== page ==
Live to hope

By pol sifter

Dear Friend,

I can see that you have lost hope. You have not been yourself lately. I see your tears, and I noticed that you no longer smile.

I wanted to tell you that you’re not alone.

Two years ago, when my brokenness and despair climbed to unimaginable heights I decided to end my life; Twice in that year. The second attempt was worse than the first. I ended in hospital in a High Dependency Unit. No one thought I’d survive.

I woke in regret. Not for what I had done but because I was still here, when I didn’t want to be.  I felt bad because I knew there are people who want to live but can’t. I wished I could give someone else my chance.

At the time, I didn’t think that I would have been able to get through, to carry on with such a huge hole in my heart. The emptiness that I have felt since childhood had overtaken me.

I wasn’t always sure of what it was that helped me along. But I can see now that it was the message of hope. It was consistent and it came from familiar faces and strangers.

Conduits of hope 

Cheeky Monkey
Mr Monkey reminds me of how far I’ve come

When I awoke in hospital from unconsciousness, I discovered that a woman on my ward had bought me a stuffed monkey, which she placed at my bedside. “What are you going to call him? Cheeky Monkey?” Then she added, “Whatever it is, it will be ok.”

My grandma who has endured a life of hardship told me that “we live in hope. I know things will get better because I’ve lived longer than you so I’ve suffered more. But for things to get better you have to keep living.”

In the days following my discharge from hospital, I was unable to do basic things for myself. Combing my hair, eating or having a bath knocked the wind out of me. I didn’t even have the energy to go collect my medication from the pharmacy. But someone who I had never met before, from a mental health charity I volunteer with, turned up, went and collected my meds, and returned with them and her sister. She gave me so much love and support.

My friends rang every single day. And though I live in a country with no family, I realised I was never alone.

I slowly got back into routines and one step at a time, it became a little easier to carry on. My burdens became lighter and lighter as I shared them with friends. My dad is now better able to support me too, after we had a conversation about depression.

Sharing my story

Photo by Dan Foy
Photo by Dan Foy

One day, Dad asked me how it was that I could go for days without eating and not feel hunger. I explained that depression is so gripping and enveloping that the hollowness it causes inside one is greater than any hunger or emotion that one could possibly feel. That day dad told me although he was never able to understand depression as an illness, he understood for the first time.

That gave me hope, because like dad, I had grown up in a society that stigmatised mental health problems; where people are marginalised, and a diagnosis could mean an end to your job and the people who want to associate with you.

Sharing my story not only affected dad, but other people living with depression. Through my blog I received lots of messages from people who told me sharing my story made them realise they were not alone, and that there was hope.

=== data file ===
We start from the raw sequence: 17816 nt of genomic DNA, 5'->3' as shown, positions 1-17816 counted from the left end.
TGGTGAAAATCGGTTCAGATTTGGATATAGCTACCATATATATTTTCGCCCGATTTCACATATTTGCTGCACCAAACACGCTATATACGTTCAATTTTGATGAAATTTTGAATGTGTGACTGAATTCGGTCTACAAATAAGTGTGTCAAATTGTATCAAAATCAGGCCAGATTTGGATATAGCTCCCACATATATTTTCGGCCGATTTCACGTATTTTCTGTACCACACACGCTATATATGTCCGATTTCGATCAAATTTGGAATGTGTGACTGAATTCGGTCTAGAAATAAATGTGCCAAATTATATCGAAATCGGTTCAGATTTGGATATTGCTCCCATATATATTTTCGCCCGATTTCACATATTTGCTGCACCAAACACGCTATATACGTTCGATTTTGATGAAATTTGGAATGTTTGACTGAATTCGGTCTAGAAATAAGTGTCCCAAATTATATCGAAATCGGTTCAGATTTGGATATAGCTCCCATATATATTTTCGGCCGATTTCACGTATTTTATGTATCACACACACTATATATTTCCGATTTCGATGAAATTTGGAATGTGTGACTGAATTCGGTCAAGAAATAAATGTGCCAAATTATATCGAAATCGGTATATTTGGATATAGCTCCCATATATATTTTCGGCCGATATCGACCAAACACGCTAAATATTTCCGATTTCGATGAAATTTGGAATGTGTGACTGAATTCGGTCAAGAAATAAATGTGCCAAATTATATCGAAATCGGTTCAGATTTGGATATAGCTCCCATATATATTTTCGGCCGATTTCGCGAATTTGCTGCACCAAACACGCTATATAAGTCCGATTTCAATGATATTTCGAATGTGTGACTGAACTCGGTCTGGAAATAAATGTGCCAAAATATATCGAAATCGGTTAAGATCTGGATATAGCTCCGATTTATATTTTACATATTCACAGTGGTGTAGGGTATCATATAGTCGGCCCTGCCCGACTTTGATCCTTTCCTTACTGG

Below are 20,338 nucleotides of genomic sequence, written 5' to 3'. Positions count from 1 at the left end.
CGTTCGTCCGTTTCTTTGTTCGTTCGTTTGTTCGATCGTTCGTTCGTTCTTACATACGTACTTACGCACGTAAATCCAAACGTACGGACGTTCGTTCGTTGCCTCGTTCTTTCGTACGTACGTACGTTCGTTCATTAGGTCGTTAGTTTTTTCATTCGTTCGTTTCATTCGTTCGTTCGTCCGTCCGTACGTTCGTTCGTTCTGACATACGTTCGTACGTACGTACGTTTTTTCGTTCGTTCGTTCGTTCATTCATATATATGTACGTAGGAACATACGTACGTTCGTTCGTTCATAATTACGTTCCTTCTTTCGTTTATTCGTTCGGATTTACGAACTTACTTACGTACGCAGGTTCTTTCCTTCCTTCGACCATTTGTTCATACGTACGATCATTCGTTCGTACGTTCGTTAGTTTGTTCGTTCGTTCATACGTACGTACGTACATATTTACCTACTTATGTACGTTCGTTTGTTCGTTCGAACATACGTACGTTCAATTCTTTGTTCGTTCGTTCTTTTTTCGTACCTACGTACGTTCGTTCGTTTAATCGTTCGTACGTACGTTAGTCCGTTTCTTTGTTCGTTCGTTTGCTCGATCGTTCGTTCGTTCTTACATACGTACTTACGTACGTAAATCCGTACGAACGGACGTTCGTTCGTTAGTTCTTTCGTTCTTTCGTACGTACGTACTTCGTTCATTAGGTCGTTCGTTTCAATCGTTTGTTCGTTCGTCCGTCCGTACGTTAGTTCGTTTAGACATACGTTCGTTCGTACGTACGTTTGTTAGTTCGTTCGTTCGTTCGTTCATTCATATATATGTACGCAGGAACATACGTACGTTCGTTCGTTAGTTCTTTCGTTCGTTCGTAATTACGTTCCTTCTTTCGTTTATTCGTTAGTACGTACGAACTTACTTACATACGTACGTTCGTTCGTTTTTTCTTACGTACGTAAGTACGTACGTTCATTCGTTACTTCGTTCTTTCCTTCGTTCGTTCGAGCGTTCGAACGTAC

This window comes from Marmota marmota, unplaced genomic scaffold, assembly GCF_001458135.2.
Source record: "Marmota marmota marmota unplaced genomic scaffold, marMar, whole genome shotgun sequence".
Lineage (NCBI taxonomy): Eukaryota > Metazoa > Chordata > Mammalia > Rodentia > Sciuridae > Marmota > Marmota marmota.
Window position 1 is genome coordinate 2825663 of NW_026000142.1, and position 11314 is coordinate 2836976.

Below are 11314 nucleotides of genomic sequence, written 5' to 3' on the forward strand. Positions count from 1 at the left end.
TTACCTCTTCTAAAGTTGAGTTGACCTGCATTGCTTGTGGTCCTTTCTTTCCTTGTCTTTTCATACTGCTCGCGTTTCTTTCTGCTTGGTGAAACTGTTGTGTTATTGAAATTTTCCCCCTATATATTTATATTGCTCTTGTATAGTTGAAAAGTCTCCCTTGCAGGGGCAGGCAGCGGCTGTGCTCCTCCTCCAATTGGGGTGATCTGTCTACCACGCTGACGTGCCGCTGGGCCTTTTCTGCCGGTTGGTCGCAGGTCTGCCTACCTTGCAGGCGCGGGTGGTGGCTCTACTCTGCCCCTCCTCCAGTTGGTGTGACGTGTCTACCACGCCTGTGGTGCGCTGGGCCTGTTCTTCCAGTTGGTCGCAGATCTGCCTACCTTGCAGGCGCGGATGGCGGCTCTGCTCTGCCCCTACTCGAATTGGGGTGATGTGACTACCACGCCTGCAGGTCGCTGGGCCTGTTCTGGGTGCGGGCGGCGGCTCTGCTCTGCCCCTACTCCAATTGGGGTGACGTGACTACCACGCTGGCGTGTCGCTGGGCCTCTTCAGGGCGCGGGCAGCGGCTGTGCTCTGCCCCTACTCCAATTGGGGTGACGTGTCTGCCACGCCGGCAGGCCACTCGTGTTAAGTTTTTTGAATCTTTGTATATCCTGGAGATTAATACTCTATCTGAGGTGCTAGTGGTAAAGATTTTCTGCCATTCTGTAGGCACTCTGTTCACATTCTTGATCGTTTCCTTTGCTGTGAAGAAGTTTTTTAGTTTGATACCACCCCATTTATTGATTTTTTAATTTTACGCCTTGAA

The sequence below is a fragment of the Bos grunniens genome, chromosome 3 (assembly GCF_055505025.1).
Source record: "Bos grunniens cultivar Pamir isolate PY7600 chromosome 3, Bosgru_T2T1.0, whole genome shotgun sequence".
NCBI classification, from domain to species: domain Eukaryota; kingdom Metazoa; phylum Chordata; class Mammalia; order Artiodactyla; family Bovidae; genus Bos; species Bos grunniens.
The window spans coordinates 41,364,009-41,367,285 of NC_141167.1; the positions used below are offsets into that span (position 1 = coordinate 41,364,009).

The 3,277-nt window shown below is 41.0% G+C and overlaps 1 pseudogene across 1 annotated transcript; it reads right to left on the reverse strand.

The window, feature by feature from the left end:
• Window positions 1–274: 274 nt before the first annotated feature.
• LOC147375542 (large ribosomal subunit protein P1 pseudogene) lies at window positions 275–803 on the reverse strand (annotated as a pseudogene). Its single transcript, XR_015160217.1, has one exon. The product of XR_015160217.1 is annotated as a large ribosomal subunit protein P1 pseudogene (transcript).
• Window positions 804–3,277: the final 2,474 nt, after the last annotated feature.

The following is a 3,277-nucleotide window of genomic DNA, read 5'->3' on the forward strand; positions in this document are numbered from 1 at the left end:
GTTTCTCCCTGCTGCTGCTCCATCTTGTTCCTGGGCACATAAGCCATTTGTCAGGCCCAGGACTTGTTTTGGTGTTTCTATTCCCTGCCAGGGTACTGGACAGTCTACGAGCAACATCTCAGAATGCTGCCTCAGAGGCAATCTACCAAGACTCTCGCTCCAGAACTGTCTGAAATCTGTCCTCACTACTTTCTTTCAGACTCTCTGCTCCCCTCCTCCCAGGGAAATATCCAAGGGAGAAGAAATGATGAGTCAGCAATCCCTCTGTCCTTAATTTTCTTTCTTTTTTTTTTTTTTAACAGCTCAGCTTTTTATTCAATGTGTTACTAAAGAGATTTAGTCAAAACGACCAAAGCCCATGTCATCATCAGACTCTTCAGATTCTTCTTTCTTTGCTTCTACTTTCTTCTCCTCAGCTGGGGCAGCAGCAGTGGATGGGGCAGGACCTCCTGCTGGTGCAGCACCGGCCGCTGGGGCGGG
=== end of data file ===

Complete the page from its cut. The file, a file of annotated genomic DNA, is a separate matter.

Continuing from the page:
And it is true. We are never alone. Depression might cause us to focus on our pain. Indeed, it appears as a dark tunnel with no end in sight. But from my experience, depression is a master of illusions. If we just plod on, we will see there is light at the end of the tunnel piercing through the darkness. It isn’t always easy to carry on when we feel overwhelmed by our circumstances. But calling on our friends and the people who love us can make a huge difference.

So, my friend, the nights may be dark but morning is sure to come. Flowers wither away in autumn, but life returns in the spring. Two years on from that terrible period, I am still trying to find my way in this world. But it has gotten a lot better. Grandmom was right. I wouldn’t have known it could better if I didn’t continue plodding on.  In that vein, I live in sincere hope, that one of these days when I wake up, I will be pleasantly surprised to find that I am happy and living is no longer as hard as it used to be. This is my prayer for you too.

Don’t ever give up.

With love,

Alisha x


Depression Alliance


The Samaritans

4 Replies to “Live to hope”

  1. In response to the constant companion of Black Dog I created Sunshine and Showers, a Depression Alliance Support Group for people with depression. We generate all our own funding and two and a half years on, we have over 20 members. I function well sometimes but others I dont want to go to the Meeting – but its my baby so I have to and I have the key, I cant let anyone down – and that is something that keeps me going through the gut wrenching anxiety, the sadness frustration and even anger I feel sometimes. I promised, I committed and I will do it. Whether you go easily or drag yourself, it is always worth making the effort. Doing something for others is a massively successful way of relieving your own depression – exchange it for the love and companionship it engenders, and it takes away the feeling of futility and uselessness that often accompanies us on our journey. Our website if you want to look is Blessings and hope for healing – M xxx

    1. Thanks so much for sharing M! I am so glad that even in the midst of your own battles you found the courage to start up Sunshine and Showers! You’ve made so many valid points, and I really love it when you say it is worth moving forward. Martin Luther King is quoted as saying ‘if you can’t fly then run, if you can’t run then walk, if you can’t walk then crawl but whatever you do you have to keep moving forward.’ All the very best for 2016! 🙂 xxx

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